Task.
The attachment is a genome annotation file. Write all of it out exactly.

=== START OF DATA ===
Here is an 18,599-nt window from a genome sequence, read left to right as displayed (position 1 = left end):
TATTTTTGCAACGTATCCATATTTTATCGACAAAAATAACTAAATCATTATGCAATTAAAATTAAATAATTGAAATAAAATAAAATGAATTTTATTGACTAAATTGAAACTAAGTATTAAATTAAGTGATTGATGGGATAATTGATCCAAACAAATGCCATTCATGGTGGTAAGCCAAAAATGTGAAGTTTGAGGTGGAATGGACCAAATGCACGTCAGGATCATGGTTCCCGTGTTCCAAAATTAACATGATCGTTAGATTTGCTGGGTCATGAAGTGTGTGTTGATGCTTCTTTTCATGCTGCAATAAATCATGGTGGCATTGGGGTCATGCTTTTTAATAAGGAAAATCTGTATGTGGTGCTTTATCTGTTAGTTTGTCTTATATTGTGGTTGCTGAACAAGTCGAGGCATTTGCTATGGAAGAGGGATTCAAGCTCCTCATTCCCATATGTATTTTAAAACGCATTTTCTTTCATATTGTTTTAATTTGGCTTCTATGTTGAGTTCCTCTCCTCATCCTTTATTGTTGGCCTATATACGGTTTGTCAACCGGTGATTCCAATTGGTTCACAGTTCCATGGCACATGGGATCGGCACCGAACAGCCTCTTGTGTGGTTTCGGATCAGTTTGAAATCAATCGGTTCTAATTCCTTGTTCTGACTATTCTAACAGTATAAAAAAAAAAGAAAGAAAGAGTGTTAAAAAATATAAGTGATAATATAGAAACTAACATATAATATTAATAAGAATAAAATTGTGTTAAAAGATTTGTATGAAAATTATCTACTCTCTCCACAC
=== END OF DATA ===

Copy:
Here is an 18,599-nt window from a genome sequence, read left to right as displayed (position 1 = left end):
TATTTTTGCAACGTATCCATATTTTATCGACAAAAATAACTAAATCATTATGCAATTAAAATTAAATAATTGAAATAAAATAAAATGAATTTTATTGACTAAATTGAAACTAAGTATTAAATTAAGTGATTGATGGGATAATTGATCCAAACAAATGCCATTCATGGTGGTAAGCCAAAAATGTGAAGTTTGAGGTGGAATGGACCAAATGCACGTCAGGATCATGGTTCCCGTGTTCCAAAATTAACATGATCGTTAGATTTGCTGGGTCATGAAGTGTGTGTTGATGCTTCTTTTCATGCTGCAATAAATCATGGTGGCATTGGGGTCATGCTTTTTAATAAGGAAAATCTGTATGTGGTGCTTTATCTGTTAGTTTGTCTTATATTGTGGTTGCTGAACAAGTCGAGGCATTTGCTATGGAAGAGGGATTCAAGCTCCTCATTCCCATATGTATTTTAAAACGCATTTTCTTTCATATTGTTTTAATTTGGCTTCTATGTTGAGTTCCTCTCCTCATCCTTTATTGTTGGCCTATATACGGTTTGTCAACCGGTGATTCCAATTGGTTCACAGTTCCATGGCACATGGGATCGGCACCGAACAGCCTCTTGTGTGGTTTCGGATCAGTTTGAAATCAATCGGTTCTAATTCCTTGTTCTGACTATTCTAACAGTATAAAAAAAAAAGAAAGAAAGAGTGTTAAAAAATATAAGTGATAATATAGAAACTAACATATAATATTAATAAGAATAAAATTGTGTTAAAAGATTTGTATGAAAATTATCTACTCTCTCCACAC